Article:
Betty Wright (1953-2020)

Betty Wright in 1973
Betty Wright in 1973
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Betty Wright was an award-winning soul singer and songwriter who was highly popular throughout the 1970s and 1980s. She was the first black woman to earn a gold album on her own record label. She released her first album at 14, My First Time Around, and had her first hit pop song at 17, “Girls Can’t Do What the Guys Do.” She earned her first gold record at 18 and a Grammy at 23. Despite her young age when her stardom began, Wright was known for giving relationship advice through her songs and earned the moniker the “Queen of the cautionary tale” and “heartbreak soul.” After her heyday, she remained a relevant figure in pop culture as numerous famed musicians used her music in their work, and she continued to work with contemporary artists. In the 2010s, Wright made a comeback after releasing new music.

Born Bessie Regina Norris on December 21, 1953, in Miami, Florida, the youngest of seven children to Rosa Akins Braddy-Wright and her second husband, McArthur Norris. Wright began performing with her family’s gospel singing group, the Echoes of Joy, just before the age of two, and continued to perform with the group until 1965 when Wright was eleven. By that time, she had already begun going by the name Betty Wright. A year later, Wright was approached by the Deep City Records label after being spotted singing in local talent shows in the Miami area. By thirteen, she was singing backup on other artists. Wright released My First Time Around from Atco Records, leading to her first hit single, “Girls Can’t Do What the Guys Do.”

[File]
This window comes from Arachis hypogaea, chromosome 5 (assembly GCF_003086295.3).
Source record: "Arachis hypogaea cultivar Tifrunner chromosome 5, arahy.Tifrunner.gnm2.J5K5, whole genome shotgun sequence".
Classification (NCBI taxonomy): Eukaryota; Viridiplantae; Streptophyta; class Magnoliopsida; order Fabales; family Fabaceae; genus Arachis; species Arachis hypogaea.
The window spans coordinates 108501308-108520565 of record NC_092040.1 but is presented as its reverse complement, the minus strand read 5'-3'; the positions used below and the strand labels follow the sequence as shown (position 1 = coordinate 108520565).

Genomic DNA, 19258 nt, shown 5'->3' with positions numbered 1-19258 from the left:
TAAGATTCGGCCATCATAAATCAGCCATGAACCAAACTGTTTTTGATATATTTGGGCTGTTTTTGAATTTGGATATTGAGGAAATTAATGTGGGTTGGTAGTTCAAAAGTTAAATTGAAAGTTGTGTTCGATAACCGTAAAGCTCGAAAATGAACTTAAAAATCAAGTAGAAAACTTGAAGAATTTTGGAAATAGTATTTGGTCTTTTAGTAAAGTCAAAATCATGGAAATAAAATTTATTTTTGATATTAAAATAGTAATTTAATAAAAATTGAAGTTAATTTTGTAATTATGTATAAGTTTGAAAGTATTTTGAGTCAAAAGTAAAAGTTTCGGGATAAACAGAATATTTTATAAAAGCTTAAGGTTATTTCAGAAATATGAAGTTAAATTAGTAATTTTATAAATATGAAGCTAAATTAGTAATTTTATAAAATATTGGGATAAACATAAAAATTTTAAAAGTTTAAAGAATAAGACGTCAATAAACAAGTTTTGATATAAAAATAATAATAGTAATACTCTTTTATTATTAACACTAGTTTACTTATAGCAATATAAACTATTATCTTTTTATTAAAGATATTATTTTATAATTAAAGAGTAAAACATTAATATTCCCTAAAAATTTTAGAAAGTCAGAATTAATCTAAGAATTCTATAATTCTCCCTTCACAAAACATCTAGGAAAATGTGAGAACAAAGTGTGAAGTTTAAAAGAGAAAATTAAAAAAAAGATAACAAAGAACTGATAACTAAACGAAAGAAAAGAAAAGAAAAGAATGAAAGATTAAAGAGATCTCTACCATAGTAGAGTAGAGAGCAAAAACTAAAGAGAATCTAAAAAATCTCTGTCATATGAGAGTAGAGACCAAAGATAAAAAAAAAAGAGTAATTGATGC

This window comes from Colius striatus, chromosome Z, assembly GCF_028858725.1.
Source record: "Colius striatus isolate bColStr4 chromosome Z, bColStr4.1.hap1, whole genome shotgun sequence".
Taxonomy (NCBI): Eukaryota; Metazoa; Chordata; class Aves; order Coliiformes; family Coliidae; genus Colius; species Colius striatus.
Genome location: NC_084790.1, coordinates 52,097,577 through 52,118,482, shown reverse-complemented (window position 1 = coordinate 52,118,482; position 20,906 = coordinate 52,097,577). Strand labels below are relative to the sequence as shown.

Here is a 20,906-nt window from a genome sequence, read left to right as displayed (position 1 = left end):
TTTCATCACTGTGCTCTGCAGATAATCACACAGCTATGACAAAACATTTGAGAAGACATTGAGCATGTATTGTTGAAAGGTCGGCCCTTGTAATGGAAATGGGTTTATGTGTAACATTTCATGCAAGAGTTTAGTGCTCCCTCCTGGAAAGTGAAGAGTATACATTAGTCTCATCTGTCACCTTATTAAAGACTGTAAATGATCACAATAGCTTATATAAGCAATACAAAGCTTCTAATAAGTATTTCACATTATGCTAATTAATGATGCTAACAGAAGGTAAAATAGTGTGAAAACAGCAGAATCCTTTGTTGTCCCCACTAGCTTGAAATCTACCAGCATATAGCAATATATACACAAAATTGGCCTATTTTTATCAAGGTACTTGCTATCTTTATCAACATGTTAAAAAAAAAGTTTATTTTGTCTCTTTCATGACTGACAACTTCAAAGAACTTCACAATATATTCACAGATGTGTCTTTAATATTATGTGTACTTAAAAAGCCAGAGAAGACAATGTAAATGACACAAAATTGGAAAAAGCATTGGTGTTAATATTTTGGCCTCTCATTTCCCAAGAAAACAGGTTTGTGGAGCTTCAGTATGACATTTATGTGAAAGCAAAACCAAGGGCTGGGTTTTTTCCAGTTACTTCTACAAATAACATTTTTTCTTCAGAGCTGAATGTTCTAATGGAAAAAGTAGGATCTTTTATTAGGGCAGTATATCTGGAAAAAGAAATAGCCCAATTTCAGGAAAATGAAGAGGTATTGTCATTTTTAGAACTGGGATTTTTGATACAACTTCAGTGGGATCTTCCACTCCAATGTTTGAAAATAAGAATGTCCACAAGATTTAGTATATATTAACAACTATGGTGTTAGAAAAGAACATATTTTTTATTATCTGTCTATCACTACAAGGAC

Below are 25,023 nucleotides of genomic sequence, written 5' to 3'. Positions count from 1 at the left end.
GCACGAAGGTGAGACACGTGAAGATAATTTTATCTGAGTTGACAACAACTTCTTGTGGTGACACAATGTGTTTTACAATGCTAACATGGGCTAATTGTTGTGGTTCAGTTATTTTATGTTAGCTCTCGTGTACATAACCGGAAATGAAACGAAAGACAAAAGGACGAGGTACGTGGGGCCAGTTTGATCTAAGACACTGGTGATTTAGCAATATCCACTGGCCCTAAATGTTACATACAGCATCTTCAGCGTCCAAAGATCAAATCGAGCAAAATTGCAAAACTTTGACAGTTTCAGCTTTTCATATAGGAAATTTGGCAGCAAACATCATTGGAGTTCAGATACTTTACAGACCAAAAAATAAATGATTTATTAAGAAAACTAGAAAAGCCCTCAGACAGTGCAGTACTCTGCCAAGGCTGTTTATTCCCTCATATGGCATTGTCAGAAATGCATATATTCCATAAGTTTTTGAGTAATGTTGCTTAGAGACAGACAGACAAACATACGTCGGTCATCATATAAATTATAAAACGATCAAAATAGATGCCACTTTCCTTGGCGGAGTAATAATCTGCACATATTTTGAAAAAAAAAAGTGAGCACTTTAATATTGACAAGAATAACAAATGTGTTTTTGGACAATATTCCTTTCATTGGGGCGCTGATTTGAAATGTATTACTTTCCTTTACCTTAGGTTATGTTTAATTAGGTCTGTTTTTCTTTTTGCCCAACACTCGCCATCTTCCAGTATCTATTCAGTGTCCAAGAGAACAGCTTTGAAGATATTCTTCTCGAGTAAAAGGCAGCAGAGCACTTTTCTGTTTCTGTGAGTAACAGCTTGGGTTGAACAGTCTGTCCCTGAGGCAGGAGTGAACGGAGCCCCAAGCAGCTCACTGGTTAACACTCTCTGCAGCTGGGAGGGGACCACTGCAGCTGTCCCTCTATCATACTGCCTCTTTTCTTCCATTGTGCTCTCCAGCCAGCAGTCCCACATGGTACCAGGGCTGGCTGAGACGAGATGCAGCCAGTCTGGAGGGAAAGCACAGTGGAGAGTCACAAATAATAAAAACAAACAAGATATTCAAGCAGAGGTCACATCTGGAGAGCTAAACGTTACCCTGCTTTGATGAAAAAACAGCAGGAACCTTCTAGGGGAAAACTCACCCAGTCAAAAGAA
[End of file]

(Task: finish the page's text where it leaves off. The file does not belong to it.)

Wright’s signature song, which is still popular and has been often sampled by other artists, “Clean Up Woman,” was released in 1971. It rose to and stayed at number six on the pop charts and number two on the R&B charts for eight weeks. In 1976, Wright won a Grammy Award for Best R&B Song for “Where Is The Love.”

In 1985, Wright created her own record label, Ms. B Records, because of the gender pay gap in the music industry. In 1987, Wright released the album, Mother Wit, under her label and made history in the process by becoming the first black woman artist to earn a gold album on her own record label. Beyond singing and songwriting, Wright was a mentor and vocal coach for numerous young artists. In addition, she sang background vocals and performed vocal production and engineering work on albums for other renowned artists. Wright also led a songwriting workshop called MOST (Mountain of Songs Today).

Betty Wright died at age 66 on May 10, 2020 in Miami, Florida.  The cause of death was reported to be cancer.